1. Letters to the Editor

Saturday's letters: Governor is keeping Florida's college costs low

Debts hold back grads in state | Aug. 11, Robert Trigaux column

Governor keeps college costs low

What a difference a few years can make. Compared to five years ago, when job prospects were bleak, Florida's students are now graduating into an opportunity economy.

Florida is experiencing an economic resurgence — a jobs recovery that far outpaces growth in other large states and the nation as a whole. More than 896,000 jobs have been added across all industries and job demand is near record levels, with more than 273,000 jobs currently available statewide. This growth is occurring because Florida has kept taxes low, reduced regulations and invested in critical infrastructure.

Student debt, however, can quickly crush the dream of a job for graduates. In a recent column, Robert Trigaux highlighted the problem of staggering student loan debt in a WalletHub study, noting that it delays or impedes important life goals for students.

But higher education is a path to success, and this is exactly why Gov. Rick Scott has made college affordability a top priority. In the past five years, Gov. Scott has held the line on tuition and provided tax cuts for college textbooks, rejected new debt at Florida's public colleges and universities, pushed for $10,000 degrees at state colleges, supported sharply reducing the cost of Florida's Prepaid Plan and urged our schools to focus more on future employability.

In Florida, we are making sure higher education and a fulfilling career are attainable for graduates. Gov. Scott wants students to graduate with the future on their minds, not burdened by past debt when entering the workforce.

With affordable education and expanding job opportunities in the Sunshine State, they are better able to do just that.

Jesse Panuccio, executive director of the Florida Department of Economic Opportunity, and Pam Stewart, commissioner of the Florida Department of Education

Sewage flows into bay | Aug. 11

Rainfall no surprise

Isn't this nice. The city is spending more than $50 million to improve the "pier experience" while dumping untreated sewerage into Tampa Bay, Clam Bayou and Boca Ciega Bay because … "St. Petersburg's wastewater system suddenly looks susceptible to major rainfalls." Isn't this the norm for Florida? The city also plans future dumping that could continue for at least another year! How appealing will the new "pier experience" be when the surrounding water is foul smelling from pollution?

Talk about priorities!

Mike Forson, St. Petersburg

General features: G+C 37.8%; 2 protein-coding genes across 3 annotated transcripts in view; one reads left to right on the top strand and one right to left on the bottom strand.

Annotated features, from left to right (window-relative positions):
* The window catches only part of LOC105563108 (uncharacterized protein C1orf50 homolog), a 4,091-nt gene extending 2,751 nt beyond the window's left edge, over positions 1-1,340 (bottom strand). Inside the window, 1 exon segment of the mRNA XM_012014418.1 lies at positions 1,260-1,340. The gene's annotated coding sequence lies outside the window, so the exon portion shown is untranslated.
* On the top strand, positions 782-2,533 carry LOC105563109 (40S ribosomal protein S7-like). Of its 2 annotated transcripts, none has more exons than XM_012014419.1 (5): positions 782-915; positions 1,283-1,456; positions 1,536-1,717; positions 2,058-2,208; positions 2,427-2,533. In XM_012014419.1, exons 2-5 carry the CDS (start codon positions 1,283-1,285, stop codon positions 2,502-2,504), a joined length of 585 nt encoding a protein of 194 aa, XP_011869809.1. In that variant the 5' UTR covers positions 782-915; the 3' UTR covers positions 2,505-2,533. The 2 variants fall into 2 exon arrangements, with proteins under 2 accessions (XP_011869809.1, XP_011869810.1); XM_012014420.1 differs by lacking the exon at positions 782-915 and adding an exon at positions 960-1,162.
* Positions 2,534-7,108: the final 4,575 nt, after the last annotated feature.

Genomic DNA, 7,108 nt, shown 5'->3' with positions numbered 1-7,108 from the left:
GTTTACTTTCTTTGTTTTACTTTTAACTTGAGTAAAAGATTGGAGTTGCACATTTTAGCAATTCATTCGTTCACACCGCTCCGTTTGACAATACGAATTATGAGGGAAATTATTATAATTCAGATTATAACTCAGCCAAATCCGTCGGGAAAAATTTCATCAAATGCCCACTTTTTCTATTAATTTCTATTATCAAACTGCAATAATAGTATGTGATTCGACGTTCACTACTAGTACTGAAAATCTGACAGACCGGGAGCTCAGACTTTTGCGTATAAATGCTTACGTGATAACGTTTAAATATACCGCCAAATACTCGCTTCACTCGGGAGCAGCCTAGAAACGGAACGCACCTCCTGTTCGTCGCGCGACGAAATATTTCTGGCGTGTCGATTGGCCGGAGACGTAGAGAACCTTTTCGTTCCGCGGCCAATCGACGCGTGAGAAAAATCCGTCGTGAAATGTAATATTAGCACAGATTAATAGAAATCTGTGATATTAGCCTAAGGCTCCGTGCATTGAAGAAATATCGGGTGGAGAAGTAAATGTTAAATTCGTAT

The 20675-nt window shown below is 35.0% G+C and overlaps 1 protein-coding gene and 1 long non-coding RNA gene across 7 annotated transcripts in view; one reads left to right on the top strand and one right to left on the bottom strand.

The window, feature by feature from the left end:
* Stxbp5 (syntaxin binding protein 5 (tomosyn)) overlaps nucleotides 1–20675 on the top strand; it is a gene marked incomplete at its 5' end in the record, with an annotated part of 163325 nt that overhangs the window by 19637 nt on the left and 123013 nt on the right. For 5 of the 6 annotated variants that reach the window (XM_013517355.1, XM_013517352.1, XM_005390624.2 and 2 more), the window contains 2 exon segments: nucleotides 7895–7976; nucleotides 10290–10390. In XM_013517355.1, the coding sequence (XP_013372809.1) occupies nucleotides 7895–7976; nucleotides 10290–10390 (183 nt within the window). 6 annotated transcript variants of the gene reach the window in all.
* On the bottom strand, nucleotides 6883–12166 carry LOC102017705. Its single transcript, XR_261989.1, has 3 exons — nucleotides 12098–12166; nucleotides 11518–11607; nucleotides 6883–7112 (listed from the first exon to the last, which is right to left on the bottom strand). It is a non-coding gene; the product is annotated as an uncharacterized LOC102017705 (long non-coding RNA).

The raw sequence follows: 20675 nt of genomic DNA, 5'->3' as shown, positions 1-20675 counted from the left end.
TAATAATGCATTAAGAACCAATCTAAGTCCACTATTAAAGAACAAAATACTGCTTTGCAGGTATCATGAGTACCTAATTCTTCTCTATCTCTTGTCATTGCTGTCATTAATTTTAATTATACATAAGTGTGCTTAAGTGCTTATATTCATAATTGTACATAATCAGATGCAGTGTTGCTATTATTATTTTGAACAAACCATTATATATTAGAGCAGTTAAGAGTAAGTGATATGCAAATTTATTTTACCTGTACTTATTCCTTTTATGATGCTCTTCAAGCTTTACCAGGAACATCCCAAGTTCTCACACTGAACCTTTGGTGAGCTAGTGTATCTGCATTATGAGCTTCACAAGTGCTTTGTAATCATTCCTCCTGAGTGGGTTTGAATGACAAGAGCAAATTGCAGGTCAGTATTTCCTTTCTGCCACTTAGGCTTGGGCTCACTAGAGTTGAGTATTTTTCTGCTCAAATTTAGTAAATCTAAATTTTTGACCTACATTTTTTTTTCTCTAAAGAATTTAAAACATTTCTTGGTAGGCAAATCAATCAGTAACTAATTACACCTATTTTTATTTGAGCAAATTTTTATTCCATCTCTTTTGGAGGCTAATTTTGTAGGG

Pause building boom

If the city of St. Petersburg is unable to handle rainfall and had to dump millions of gallons of untreated or barely treated sewage into Clam Bayou and the bay, why are they allowing the building of a multimillion dollar condo project downtown and continuing to build all over the city? They need to fix the problem before the bay is so polluted no one wants to live here. I haven't heard of any other city that had to do that, why should St. Petersburg?

Jan Soderlund, Seminole

Wrong-way SUV crashes into car, killing two | Aug. 14

Spikes would stop crashes

In order to stop the killing of innocent drivers and their passengers by drunk and/or doped up drivers, the Florida DOT should place spikes on those ramps where most of the fatalities have occurred.

These spikes have been used by government and private enterprises for years and have proven to be very effective in preventing motorists from driving the wrong way. All it requires is plenty of posted visible warning signs for protection against liability.

Robert Rodriguez, Spring Hill

Eakins talks of outside auditors | Aug. 12

Program too expensive

Being a proud teacher in Hillsborough County for the past 10 years, I can't count how many times I've had discussions with fellow teachers on how the Hillsborough County public schools would never be able to afford to keep up with the Empowering Effective Teachers Grant initiated by the Bill and Melinda Gates fund.

Here we are in our last year of the EET grant, and all you have to do is put one and one together. We can't afford it. This grant was shoved on our plates without any kind of union vote or negotiations with teachers.

We are typically given a 3 percent raise each year. But the EET grant came with a new pay scale for teachers as well. Some teachers could give themselves a raise by jumping on the new scale. I think the district didn't anticipate that so many teachers would jump over. Some, like me, stayed on the old scale.

The depletion of funds is not teacher pay raises. We've always gotten raises without the reserve funds going down $30 million or $40 million a year. It's because of the EET program and the inability to sustain it.

Cut the EET program, and watch funds magically come back!

Peter Bates, Seffner

Missing votes while chasing votes | Aug. 9

Dock pay for absences

I don't get it. We pay our taxes, which pays our congressional representatives to represent us with their time, attention and votes. Yet they are regularly absent from their posts, neglecting their tax paid duties, to follow other pursuits.

I'd like to see a policy of deducting pay based on these absences, at the very least. Inquiring minds want to know, why is this permitted? I get that politicians don't want to resign their positions to follow their dreams. They pursue loftier goals from "a position of strength" this way but do so on our dime.

What kind of chumps are we?

Leslie Phillips, Brooksville